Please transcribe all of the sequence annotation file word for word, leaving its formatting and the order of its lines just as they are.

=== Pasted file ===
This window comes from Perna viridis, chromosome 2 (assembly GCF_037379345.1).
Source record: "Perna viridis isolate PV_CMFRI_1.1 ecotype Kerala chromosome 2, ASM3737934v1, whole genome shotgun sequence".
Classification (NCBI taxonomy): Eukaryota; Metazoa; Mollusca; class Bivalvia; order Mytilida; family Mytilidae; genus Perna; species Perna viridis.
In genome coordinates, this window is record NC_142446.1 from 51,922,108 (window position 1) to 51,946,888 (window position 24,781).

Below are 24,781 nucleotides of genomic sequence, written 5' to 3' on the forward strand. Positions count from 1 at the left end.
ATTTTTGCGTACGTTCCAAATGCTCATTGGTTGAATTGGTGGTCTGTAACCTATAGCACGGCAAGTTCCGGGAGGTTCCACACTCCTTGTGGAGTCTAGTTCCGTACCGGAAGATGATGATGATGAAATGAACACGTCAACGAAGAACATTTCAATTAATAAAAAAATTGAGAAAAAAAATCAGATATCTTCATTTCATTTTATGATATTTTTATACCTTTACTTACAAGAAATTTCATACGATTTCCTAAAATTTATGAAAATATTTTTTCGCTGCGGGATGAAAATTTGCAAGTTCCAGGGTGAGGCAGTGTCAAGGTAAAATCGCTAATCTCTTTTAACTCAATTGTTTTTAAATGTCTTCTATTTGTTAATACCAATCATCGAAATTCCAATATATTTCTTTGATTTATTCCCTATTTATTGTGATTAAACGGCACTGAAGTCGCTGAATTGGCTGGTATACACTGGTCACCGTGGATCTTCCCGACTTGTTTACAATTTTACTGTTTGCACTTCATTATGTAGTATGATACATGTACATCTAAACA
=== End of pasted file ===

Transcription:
This window comes from Perna viridis, chromosome 2 (assembly GCF_037379345.1).
Source record: "Perna viridis isolate PV_CMFRI_1.1 ecotype Kerala chromosome 2, ASM3737934v1, whole genome shotgun sequence".
Classification (NCBI taxonomy): Eukaryota; Metazoa; Mollusca; class Bivalvia; order Mytilida; family Mytilidae; genus Perna; species Perna viridis.
In genome coordinates, this window is record NC_142446.1 from 51,922,108 (window position 1) to 51,946,888 (window position 24,781).

Below are 24,781 nucleotides of genomic sequence, written 5' to 3' on the forward strand. Positions count from 1 at the left end.
ATTTTTGCGTACGTTCCAAATGCTCATTGGTTGAATTGGTGGTCTGTAACCTATAGCACGGCAAGTTCCGGGAGGTTCCACACTCCTTGTGGAGTCTAGTTCCGTACCGGAAGATGATGATGATGAAATGAACACGTCAACGAAGAACATTTCAATTAATAAAAAAATTGAGAAAAAAAATCAGATATCTTCATTTCATTTTATGATATTTTTATACCTTTACTTACAAGAAATTTCATACGATTTCCTAAAATTTATGAAAATATTTTTTCGCTGCGGGATGAAAATTTGCAAGTTCCAGGGTGAGGCAGTGTCAAGGTAAAATCGCTAATCTCTTTTAACTCAATTGTTTTTAAATGTCTTCTATTTGTTAATACCAATCATCGAAATTCCAATATATTTCTTTGATTTATTCCCTATTTATTGTGATTAAACGGCACTGAAGTCGCTGAATTGGCTGGTATACACTGGTCACCGTGGATCTTCCCGACTTGTTTACAATTTTACTGTTTGCACTTCATTATGTAGTATGATACATGTACATCTAAACA